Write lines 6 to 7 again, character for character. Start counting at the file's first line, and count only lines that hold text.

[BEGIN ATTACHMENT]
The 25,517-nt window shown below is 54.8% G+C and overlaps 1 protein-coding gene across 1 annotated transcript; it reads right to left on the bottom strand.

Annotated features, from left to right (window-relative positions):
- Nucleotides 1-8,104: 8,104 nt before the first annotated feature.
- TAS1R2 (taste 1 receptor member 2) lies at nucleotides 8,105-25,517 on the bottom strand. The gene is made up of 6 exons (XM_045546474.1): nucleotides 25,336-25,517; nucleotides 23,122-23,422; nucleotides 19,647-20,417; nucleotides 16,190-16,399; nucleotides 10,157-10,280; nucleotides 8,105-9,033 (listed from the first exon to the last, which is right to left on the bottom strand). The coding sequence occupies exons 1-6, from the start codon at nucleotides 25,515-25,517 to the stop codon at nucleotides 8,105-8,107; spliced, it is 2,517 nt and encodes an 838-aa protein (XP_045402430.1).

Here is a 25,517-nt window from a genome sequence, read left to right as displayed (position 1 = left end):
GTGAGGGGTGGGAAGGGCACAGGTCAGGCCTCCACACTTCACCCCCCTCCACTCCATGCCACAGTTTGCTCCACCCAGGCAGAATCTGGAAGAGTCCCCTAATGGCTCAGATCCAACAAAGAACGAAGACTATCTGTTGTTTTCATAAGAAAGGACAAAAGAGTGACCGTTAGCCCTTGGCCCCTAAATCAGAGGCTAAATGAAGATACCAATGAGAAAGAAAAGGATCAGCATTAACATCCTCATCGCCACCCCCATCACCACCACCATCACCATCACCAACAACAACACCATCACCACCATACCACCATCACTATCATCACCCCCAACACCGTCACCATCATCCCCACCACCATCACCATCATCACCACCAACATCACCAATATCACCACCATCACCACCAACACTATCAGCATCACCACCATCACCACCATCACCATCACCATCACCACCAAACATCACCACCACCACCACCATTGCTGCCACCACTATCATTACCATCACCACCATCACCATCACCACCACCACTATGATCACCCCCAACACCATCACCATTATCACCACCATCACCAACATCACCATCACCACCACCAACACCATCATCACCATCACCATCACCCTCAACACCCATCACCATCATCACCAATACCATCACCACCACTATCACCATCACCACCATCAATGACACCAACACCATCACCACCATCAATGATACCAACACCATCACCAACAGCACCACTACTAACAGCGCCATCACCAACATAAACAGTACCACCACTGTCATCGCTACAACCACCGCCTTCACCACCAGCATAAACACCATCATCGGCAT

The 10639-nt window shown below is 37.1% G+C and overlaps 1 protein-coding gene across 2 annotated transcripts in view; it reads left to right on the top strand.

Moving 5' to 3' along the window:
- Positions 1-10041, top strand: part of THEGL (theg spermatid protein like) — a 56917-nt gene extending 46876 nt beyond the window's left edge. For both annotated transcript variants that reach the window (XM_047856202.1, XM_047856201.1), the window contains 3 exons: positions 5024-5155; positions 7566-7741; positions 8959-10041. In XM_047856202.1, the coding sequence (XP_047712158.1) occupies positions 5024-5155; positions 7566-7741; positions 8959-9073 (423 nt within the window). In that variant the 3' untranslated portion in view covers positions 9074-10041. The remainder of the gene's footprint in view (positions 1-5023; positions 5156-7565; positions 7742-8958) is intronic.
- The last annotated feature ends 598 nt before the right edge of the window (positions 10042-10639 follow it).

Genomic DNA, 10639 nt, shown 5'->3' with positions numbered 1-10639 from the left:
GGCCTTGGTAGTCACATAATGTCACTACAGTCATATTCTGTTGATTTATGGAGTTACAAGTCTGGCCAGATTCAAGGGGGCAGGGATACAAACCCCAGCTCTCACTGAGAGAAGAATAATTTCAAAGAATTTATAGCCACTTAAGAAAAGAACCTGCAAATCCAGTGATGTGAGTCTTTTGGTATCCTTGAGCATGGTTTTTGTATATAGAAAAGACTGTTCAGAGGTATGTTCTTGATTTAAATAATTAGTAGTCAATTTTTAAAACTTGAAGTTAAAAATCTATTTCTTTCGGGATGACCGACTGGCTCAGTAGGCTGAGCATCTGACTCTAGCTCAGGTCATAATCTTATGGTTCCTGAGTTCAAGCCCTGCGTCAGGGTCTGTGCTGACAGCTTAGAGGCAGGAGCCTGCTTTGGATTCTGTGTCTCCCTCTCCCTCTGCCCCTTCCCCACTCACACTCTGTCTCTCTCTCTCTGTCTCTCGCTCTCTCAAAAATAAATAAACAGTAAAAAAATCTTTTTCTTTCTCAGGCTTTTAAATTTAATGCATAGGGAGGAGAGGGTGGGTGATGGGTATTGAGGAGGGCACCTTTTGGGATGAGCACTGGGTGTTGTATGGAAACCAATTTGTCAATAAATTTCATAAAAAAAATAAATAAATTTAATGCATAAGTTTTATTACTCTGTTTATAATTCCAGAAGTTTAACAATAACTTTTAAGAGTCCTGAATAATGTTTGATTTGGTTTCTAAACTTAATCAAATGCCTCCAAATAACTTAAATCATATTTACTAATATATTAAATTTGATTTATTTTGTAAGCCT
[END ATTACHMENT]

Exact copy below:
GTGAGGGGTGGGAAGGGCACAGGTCAGGCCTCCACACTTCACCCCCCTCCACTCCATGCCACAGTTTGCTCCACCCAGGCAGAATCTGGAAGAGTCCCCTAATGGCTCAGATCCAACAAAGAACGAAGACTATCTGTTGTTTTCATAAGAAAGGACAAAAGAGTGACCGTTAGCCCTTGGCCCCTAAATCAGAGGCTAAATGAAGATACCAATGAGAAAGAAAAGGATCAGCATTAACATCCTCATCGCCACCCCCATCACCACCACCATCACCATCACCAACAACAACACCATCACCACCATACCACCATCACTATCATCACCCCCAACACCGTCACCATCATCCCCACCACCATCACCATCATCACCACCAACATCACCAATATCACCACCATCACCACCAACACTATCAGCATCACCACCATCACCACCATCACCATCACCATCACCACCAAACATCACCACCACCACCACCATTGCTGCCACCACTATCATTACCATCACCACCATCACCATCACCACCACCACTATGATCACCCCCAACACCATCACCATTATCACCACCATCACCAACATCACCATCACCACCACCAACACCATCATCACCATCACCATCACCCTCAACACCCATCACCATCATCACCAATACCATCACCACCACTATCACCATCACCACCATCAATGACACCAACACCATCACCACCATCAATGATACCAACACCATCACCAACAGCACCACTACTAACAGCGCCATCACCAACATAAACAGTACCACCACTGTCATCGCTACAACCACCGCCTTCACCACCAGCATAAACACCATCATCGGCAT

The 10639-nt window shown below is 37.1% G+C and overlaps 1 protein-coding gene across 2 annotated transcripts in view; it reads left to right on the top strand.